Michigan residents flock outside throughout pandemic

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Detroit – Nearly two years after the COVID-19 pandemic, Michigans are venturing into nature at unprecedented speed.

After Michigan State Parks recorded a record 35 million visitors in 2020, visits rose another 25-30% in the summer of 2021, according to the Michigan Department of Natural Resources.

Belle Isle drew nearly one in seven visitors to Michigan State Parks in 2020, with 4.9 million visitors, up about 17% from 2019 when it had an estimated 4.2 million visitors.

Long before there was a pandemic and long before Belle Isle was a state park, Carol Rhoades, 70, was a regular visitor. Her visits date back to 1976 when she moved to the West Village.

In recent years, Rhoades has been dismayed that the park was being “marketed” and paved for the Detroit Grand Prix.

And many morning walks near the Scott Fountain were accompanied by the “screeching” tires of Detroit police cars during training exercises, she said.

Even so, Rhoades visits Belle Isle almost every day. Its lures outweigh the factors that turned the park goer and many others like her into activists.

“It’s a natural park,” said Rhoades. “People come here to seek peace and meditation. People come here to relax. This is what people should feel when they come here.”

And it wasn’t just a visit to the state park that swelled, the DNR said. Hunting licenses increased by 5% in 2020 and fishing licenses by 10% compared to 2019. The use of off-road routes increased by 20% in 2020 and a further 13% in 2021, according to the DNR.

Nick Green, public information officer for Michigan United Conservation Clubs, said Michigan’s outdoor heritage “is part of who we all are”.

“The great outdoors in Michigan has something for everyone,” said Green. “Whether you want to catch a fish or see a sand hill crane or a bald eagle, whether you want to visit a lake, river, stream or cave, or ice climbing, we have it all.”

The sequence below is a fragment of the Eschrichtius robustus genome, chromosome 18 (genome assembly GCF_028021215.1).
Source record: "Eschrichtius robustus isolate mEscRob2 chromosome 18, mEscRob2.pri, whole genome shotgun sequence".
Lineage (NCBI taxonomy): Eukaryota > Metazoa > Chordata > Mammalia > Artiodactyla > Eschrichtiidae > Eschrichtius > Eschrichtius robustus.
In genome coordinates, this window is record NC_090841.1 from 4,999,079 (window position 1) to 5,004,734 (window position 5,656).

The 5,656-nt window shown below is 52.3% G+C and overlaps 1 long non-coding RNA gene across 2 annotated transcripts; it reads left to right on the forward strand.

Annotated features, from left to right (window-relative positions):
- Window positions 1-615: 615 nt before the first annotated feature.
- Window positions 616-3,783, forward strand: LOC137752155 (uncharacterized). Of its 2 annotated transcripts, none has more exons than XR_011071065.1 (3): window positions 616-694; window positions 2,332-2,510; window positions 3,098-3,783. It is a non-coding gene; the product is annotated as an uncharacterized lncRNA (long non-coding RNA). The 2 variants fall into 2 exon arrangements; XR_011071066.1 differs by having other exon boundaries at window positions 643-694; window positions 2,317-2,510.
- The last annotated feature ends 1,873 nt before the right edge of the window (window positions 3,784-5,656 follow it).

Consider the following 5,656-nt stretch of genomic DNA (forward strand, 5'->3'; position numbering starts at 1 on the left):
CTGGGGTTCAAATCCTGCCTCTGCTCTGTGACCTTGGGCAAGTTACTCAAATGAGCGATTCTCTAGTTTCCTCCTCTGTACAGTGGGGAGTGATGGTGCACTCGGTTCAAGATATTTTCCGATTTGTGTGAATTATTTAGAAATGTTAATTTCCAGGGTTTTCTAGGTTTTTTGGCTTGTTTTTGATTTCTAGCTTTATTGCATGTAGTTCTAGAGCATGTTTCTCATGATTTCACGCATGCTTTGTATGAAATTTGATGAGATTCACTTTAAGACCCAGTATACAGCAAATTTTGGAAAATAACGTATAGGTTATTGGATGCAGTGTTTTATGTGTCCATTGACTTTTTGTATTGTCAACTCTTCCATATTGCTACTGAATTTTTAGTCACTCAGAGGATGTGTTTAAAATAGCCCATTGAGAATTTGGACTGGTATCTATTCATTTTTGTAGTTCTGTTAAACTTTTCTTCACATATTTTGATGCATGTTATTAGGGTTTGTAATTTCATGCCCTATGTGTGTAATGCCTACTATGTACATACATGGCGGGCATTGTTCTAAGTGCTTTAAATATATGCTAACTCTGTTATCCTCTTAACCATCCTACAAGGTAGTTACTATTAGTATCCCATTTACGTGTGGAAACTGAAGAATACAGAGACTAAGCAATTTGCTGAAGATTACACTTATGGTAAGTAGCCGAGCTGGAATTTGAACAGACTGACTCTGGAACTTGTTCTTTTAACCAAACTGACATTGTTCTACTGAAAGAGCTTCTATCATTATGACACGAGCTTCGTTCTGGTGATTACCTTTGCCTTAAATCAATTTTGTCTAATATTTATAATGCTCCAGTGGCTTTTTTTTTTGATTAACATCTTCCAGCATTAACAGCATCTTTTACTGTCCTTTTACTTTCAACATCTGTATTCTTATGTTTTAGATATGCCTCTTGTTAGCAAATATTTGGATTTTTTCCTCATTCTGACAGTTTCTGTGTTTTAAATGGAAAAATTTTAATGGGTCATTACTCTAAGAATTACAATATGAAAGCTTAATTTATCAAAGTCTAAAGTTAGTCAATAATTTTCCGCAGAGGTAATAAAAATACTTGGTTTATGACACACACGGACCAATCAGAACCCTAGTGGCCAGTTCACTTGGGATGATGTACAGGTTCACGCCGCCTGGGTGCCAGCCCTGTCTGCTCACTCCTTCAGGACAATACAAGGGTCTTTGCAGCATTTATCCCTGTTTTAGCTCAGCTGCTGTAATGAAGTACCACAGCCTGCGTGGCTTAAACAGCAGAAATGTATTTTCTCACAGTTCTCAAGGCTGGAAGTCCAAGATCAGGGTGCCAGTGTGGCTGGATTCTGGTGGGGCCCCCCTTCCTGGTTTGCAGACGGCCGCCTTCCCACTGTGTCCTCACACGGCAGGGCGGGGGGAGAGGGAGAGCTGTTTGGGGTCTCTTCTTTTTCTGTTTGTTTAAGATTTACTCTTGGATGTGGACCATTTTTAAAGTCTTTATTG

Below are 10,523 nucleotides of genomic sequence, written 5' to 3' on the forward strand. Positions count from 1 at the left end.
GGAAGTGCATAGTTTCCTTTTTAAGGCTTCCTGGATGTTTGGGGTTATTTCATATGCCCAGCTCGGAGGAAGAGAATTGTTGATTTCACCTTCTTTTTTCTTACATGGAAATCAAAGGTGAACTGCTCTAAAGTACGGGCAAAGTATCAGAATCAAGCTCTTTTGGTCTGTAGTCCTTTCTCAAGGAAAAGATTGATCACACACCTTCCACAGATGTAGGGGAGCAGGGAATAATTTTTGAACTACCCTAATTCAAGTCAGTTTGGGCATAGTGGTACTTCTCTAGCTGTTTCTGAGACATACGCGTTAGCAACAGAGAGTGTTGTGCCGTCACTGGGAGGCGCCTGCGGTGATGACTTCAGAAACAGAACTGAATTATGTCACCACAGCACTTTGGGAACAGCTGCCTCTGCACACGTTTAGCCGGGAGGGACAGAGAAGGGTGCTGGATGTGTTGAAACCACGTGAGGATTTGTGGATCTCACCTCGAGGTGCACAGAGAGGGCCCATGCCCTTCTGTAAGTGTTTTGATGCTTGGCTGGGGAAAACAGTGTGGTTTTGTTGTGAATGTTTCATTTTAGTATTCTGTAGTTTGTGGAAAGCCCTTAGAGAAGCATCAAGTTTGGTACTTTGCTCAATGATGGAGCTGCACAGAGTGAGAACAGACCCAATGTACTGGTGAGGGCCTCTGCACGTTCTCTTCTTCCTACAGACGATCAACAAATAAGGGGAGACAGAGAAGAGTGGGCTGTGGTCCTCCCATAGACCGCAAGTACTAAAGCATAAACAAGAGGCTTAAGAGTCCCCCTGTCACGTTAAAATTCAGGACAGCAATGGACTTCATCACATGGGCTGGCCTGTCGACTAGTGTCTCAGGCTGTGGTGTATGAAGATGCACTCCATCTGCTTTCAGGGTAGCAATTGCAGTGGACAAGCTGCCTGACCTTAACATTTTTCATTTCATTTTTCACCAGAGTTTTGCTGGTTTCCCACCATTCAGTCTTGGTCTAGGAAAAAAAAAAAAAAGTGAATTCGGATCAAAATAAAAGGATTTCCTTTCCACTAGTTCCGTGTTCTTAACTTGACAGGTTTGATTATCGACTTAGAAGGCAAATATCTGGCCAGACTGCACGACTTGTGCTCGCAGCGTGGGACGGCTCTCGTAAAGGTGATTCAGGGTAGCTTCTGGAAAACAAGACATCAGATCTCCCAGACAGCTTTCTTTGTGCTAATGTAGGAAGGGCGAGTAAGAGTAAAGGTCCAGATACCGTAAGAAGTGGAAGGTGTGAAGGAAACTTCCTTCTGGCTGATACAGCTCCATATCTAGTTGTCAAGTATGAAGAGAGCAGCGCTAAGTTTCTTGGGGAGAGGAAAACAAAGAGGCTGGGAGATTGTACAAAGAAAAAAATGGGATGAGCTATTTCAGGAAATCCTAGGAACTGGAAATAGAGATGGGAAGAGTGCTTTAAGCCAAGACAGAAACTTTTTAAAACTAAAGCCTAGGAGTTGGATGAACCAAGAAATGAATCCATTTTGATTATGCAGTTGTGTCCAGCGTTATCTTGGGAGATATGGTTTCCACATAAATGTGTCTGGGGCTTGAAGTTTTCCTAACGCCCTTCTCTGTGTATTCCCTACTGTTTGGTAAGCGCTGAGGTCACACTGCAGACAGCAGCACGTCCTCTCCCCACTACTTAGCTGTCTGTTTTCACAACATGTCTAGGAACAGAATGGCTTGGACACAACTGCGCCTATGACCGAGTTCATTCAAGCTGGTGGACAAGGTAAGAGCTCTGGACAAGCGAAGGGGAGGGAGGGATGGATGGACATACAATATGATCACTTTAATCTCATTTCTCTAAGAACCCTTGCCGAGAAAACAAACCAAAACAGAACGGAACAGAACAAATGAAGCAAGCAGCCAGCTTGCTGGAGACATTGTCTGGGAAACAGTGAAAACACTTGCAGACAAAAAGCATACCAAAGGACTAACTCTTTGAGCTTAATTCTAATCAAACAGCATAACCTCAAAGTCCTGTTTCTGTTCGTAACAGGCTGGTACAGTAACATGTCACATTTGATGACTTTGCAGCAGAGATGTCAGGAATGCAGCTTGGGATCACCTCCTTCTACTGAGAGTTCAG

Citing data from the US Department of Commerce’s Bureau of Economic Analysis, the DNR said Michigan ranks fifth for the economic impact of boating, sixth for the economic impact of RV use, and the economic impact of hunting, shooting and hunting Traps in eighth place.

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Green said hunting and fishing numbers are expected to decline in 2021 but remain above 2019 levels (pre-pandemic).

Michigan United Conservation Clubs were formed in 1937 over concerns about overuse of hunting and fishing waters. Too much has been taken, too quickly, with no time to rebuild, Green said.

That is no longer the case, he said, and it has not been for almost a century. The money from hunting and fishing licenses finances conservation efforts.

Hunting and fishing licenses raised $ 62 million in wildlife conservation funds in 2019, conservation clubs said in their study of the economic impact. More than $ 40 million came from hunting licenses.

“We’re not just takers,” Green said of hunters and fishermen. “There’s this huge misconception that taxes pay for conservation. And that’s not the case at all. It’s funded almost entirely by hunting and fishing dollars.”

By the end of its trip to Pictured Rocks National Lakeshore in February, Detroit Outdoors will have brought about 200 Detroiters to northern Michigan or the Upper Peninsula during the pandemic, spanning seven trips.

Program manager Garrett Dempsey, 47, said the barrier that Detroit youth may face to the “healing power of nature” is a lack of familiarity with nature and its tools.

Detroit Outdoors is an attempt to teach these skills and enable Detroiters to enjoy outdoor experiences such as camping, hiking, and climbing.

It is a collaboration of Detroit’s Department of Parks and Recreation, the Sierra Club, and YMCA of Metropolitan Detroit and has been active since 2017.

Dempsey encouraged people to be open to nature.

“We come from nature as a species,” said Dempsey. “It still supports us even after we’ve managed to isolate ourselves from it. And it’s full of friends, whether they’re plants or animals.”

In February, a group of 20 to 30 people goes to the Michigan Ice Fest in Munising. The front cover of the Ice Festival website shows a man climbing the ice-covered wall of Pictured Rocks with Lake Superior below.

While some climbers will be on the main rock, the Detroit Outdoors crew will assume an icy rock inside, Dempsey said.

Years ago, Detroit Outdoors led the renovation and reopening of a campsite called Scout Hollow in Detroit’s Rouge Park.

While not a state park, it became and remains the only campsite in Detroit.

More: Work begins to reopen Detroit’s only campsite

Green urges seasoned nature lovers to patiently guide newcomers or those who show interest.

“Everyone starts somewhere,” said Green. “Even walking for someone could be a whole new experience for them outside.”

And even if there are camping options in their neighborhood, people may not know about it or what to do if they find them, Dempsey said.

“We spoke to so many people who live very close by … on the west side and in some cases directly across the street from the park, and they had no idea that this little corner of Rouge Park existed,” Dempsey said.

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